by adam mathes
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Butter was one of the dumber, but more coherent, things I had arguments with Ian about during college.

He once said, and I quote, literally, “butter has no taste.”

As my entire school of cooking is based on “butter makes everything better” this was blasphemy. Blasphemy isn’t even a strong enough term. It was an attack on one of the only fundamental truths I hold dear. (Other less fundamental tenets of my school of cooking: fat is your friend, grease is great, breakfast is not just for breakfast, and appreciate your many meats.)

Ian’s explanation, based on his supposed knowledge of biology gained from allegedly being a biology major at a reputedly reputable institution of higher learning, was that that butter itself was not tasteable, only the salt that is in it. His case being that butter is merely a vessel for salt.

When evaluating Ian’s biological explanation for anything, I feel it is important to keep in mind this is the same Ian that after not attending a neuroscience class for an entire quarter, not reading the book, missing all the labs, when asked one hour before the final exam if he was going to study simply said, “dudey, it’s neuroscience; it’s not like it’s brain surgery.”

But regardless of my cheap-shot personal attacks on Ian’s study habits (which were, on the whole, much better than mine) the most obvious reason he is wrong is the very existence of unsalted butter, which is often called for in recipes, and which is, in general, buttery good.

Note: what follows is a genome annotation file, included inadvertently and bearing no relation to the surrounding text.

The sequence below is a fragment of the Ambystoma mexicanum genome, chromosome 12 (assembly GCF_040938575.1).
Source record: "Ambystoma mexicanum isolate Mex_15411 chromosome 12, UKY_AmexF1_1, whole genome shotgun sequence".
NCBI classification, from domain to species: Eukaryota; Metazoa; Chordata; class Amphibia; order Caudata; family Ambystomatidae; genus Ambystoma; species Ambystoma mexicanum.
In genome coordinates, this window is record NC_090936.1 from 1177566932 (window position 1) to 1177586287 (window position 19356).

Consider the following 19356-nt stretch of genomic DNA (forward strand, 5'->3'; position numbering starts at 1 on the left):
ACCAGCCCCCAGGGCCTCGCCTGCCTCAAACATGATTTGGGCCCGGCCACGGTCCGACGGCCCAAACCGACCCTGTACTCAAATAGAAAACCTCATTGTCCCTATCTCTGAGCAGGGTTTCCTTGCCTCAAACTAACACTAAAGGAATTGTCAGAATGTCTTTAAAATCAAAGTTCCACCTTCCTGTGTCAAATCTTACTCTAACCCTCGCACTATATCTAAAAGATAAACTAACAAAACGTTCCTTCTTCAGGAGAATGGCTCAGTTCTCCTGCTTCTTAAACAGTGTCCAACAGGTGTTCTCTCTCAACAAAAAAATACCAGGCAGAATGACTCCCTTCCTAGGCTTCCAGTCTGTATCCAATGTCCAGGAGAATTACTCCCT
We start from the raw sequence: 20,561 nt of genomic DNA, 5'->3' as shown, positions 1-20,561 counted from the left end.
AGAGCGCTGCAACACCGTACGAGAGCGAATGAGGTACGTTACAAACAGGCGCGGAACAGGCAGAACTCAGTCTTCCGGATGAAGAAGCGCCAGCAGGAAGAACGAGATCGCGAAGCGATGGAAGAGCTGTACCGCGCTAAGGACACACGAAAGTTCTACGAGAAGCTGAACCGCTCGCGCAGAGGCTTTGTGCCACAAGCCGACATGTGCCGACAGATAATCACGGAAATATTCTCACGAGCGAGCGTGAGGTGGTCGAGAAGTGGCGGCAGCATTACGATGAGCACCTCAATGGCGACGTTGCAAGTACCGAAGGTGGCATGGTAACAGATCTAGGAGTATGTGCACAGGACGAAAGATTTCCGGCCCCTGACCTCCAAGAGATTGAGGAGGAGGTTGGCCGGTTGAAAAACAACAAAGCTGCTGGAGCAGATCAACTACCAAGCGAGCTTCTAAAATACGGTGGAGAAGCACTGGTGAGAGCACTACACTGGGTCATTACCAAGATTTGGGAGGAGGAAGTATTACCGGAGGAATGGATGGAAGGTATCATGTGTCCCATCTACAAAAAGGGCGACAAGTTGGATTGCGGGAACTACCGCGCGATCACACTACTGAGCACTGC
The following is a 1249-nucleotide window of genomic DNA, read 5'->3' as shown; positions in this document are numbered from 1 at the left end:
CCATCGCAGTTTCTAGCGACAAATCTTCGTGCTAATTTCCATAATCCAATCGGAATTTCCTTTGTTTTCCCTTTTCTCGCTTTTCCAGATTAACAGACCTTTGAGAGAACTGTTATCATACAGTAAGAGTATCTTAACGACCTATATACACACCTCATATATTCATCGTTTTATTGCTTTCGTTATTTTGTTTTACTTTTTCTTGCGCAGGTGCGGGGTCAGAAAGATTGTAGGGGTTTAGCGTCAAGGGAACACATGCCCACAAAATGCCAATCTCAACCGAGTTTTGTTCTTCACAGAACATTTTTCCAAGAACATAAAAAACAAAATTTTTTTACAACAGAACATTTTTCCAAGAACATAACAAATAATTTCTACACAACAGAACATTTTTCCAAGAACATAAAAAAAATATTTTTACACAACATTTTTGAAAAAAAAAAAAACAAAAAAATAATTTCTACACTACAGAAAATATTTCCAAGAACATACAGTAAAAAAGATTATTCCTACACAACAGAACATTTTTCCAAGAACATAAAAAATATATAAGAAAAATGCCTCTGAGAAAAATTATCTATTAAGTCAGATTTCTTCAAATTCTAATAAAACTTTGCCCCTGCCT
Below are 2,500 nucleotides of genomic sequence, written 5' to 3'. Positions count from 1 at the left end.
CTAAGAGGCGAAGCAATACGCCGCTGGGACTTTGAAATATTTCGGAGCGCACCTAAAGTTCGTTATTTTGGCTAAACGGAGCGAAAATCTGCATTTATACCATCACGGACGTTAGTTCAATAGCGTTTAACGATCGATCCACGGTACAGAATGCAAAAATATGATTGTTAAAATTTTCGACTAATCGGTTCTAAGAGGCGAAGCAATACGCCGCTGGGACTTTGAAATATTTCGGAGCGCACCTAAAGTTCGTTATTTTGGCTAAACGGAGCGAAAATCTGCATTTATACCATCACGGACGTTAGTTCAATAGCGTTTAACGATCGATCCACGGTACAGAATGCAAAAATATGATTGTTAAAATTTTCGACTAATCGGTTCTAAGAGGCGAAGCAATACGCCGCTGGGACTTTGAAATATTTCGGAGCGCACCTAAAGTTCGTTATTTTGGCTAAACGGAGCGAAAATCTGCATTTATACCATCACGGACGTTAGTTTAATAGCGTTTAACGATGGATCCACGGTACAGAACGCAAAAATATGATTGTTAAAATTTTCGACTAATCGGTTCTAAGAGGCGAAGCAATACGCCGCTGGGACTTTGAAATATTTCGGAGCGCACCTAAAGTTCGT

Ian argued all of those recipes eventually called for salt, or something that had salt in it, or something that once sat next to salt on a shelf, or somehow, eventually, it all came down to salt.

We never settled the argument, which would likely have involved toast and butter and more butter, because we eventually got to In-N-Out, and I always get extra salt packets with my fries, and that was probably deemed a forfeit. (Besides, those fries really do need extra salt to be good.)

But while salted and unsalted butter do differ in taste, unsalted better is still good. And now I’m sure of it because I ran out of salted butter and used some very good President Beurre (it’s French, and it’s good, and it’s the reason why we should always be allies with the French) on some toast I just ate and loved it. So once again, toast saves us all.

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